Response to Sunday World article published on 13 February 2011
Over the past few months, there has been a concerted smear campaign conducted against me by certain members of a minority faction in COPE, working in cahoots with someone formerly intimately involved with me in a relationship. The aim of such slander is simple - to focus media attention away from the continuing exposure of Mbhazima Shilowa's political bankruptcy, financial mismanagement and dishonesty by trying to drag my name and reputation, and by proxy, that of President Mosiuoa Lekota's through the mud. There is also an attempt to influence matters pertaining to the care and custody of my daughter, through collaborating with these unsavoury political characters.
I have thus far chosen not to respond to the gutter politics of these Shilowa supporters or this person, choosing instead to concentrate on the work of rooting out corruption in COPE and to building a stable home life for my children and I, but as such salacious innuendo has begun to find a measure of traction in the tabloid press, it is appropriate that I respond to this fiction-mongering.
The article in The Sunday World (13 February 2011) detailing the posting on Facebook of so-called confidential information about my personal and financial maters is an inaccurate and misleading one (see report). The journalist that interviewed me did not even have the decency to print my responses to these baseless allegations. They are as follows;
1. The financial statements posted are of my credit card and bank account. The intention was to depict me as being broke. I am a public figure and therefore while no aspect of my financial dealings should not be open to scrutiny, there are proper channels to do this and the fact that someone has gone to the trouble of fraudulently getting access to my private financial information is of concern to me. It speaks to the weakness of the protection of private information by the banks and financial institutions. The usual strategy of those who seek to discredit me is to try to portray me as a multi-millionaire who has prospered through ill-gotten gains. I am at a loss as to why whoever pasted this on Facebook thinks my financial affairs should in any way be embarrassing to me. In any case, many South Africans are broke, owe banks money and live on credit. If I were broke, owed the bank money or lived on credit, why would I be embarrassed by this?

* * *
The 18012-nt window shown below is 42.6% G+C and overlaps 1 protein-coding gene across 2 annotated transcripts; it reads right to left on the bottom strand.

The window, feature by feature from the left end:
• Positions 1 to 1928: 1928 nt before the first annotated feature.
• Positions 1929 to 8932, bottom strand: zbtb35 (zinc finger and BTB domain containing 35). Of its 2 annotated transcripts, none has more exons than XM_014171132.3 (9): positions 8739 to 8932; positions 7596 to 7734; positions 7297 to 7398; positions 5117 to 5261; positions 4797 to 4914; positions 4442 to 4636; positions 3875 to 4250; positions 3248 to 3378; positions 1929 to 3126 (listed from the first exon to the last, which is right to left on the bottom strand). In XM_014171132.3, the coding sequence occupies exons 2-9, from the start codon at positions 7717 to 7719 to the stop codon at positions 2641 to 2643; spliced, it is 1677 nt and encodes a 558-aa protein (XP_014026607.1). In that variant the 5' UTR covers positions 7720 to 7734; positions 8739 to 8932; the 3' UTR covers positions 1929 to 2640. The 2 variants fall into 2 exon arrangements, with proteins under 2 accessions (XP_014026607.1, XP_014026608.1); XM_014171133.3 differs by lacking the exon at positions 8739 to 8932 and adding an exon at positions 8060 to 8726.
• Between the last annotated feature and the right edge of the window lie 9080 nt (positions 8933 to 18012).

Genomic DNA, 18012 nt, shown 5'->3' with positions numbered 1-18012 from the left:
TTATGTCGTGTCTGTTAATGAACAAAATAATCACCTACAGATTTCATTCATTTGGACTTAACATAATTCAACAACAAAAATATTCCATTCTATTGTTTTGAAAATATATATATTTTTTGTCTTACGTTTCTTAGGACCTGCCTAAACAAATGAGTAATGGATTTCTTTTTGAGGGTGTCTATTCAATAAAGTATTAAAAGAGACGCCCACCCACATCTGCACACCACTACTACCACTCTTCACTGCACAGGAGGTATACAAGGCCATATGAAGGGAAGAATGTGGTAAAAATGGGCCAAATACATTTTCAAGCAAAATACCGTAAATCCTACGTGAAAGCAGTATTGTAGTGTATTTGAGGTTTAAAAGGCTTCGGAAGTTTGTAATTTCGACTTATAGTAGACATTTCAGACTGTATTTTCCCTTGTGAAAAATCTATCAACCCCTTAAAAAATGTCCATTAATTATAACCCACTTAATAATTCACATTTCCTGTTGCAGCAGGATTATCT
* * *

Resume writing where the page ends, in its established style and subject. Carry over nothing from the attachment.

2. The domestic abuse allegations made by my ex-partner in 2005 (we were never married) relate to an incident in which she alleged that I broke a window at her home. An independent witness to these events gave an affidavit that this was not the case. The other allegations she made were without any basis in truth or fact and were made years after we separated, which was in 2000. No protection order was granted in this case and the allegations were dismissed by the magistrate.
3. The allegations made by my ex-wife in 2010 were malicious in the extreme. I actually obtained an interim order against her when she assaulted me in June 2010 in front of my children - not the other way around as the Sunday World reports. Once again, witnesses to this assault signed sworn affidavits and no protection order was granted. I agreed to make representations for the criminal charges against my ex-wife to be dropped and they were. Incidentally, she copied, almost verbatim, the claims made by my ex-partner in her protection order application, presumably to try to create the impression of a pattern of behaviour. These allegations were also made years after the alleged assault took place, in the context of an acrimonious divorce during which various attempts were made to extort money from me with the threat that if I did not pay up, these allegations would be made public. Presumably this threat has now been carried out. I have nothing to hide with regard to my personal conduct in terms of these allegations, so once again, I am not embarrassed by these 'revelations'.
These are clearly malicious attempts to smear my good name, carried out by political opponents who, when they cannot win arguments by convincing other people, resort to these sorts of personal attacks. It is one of the unfortunate features of our very important domestic violence prevention legislation that allegations made in protection order applications are often wrongly treated as proven fact. As in my two experiences, this is not always the case and many a good persons reputation has been harmed by people who opportunistically use such legislation to gain financial or personal advantage, particularly in divorce cases. It is this type of behaviour, where parties fabricate allegations, that undermine this type of essential legislation.
It is one of the features of public media forms such as Facebook and Twitter that information can be spread rapidly and without censorship. I do not believe in censorship. However, I expect journalists to try to be objective. In this case the slant in this story is such that it creates the impression that there is some basis for these allegations and that they were proven in court. This is not the case. I trust that the Newspaper will correct this biased reporting and give the correction the same space as the article in question.
Statement issued by Phillip Dexter, COPE Head of Communications, February 21 2011
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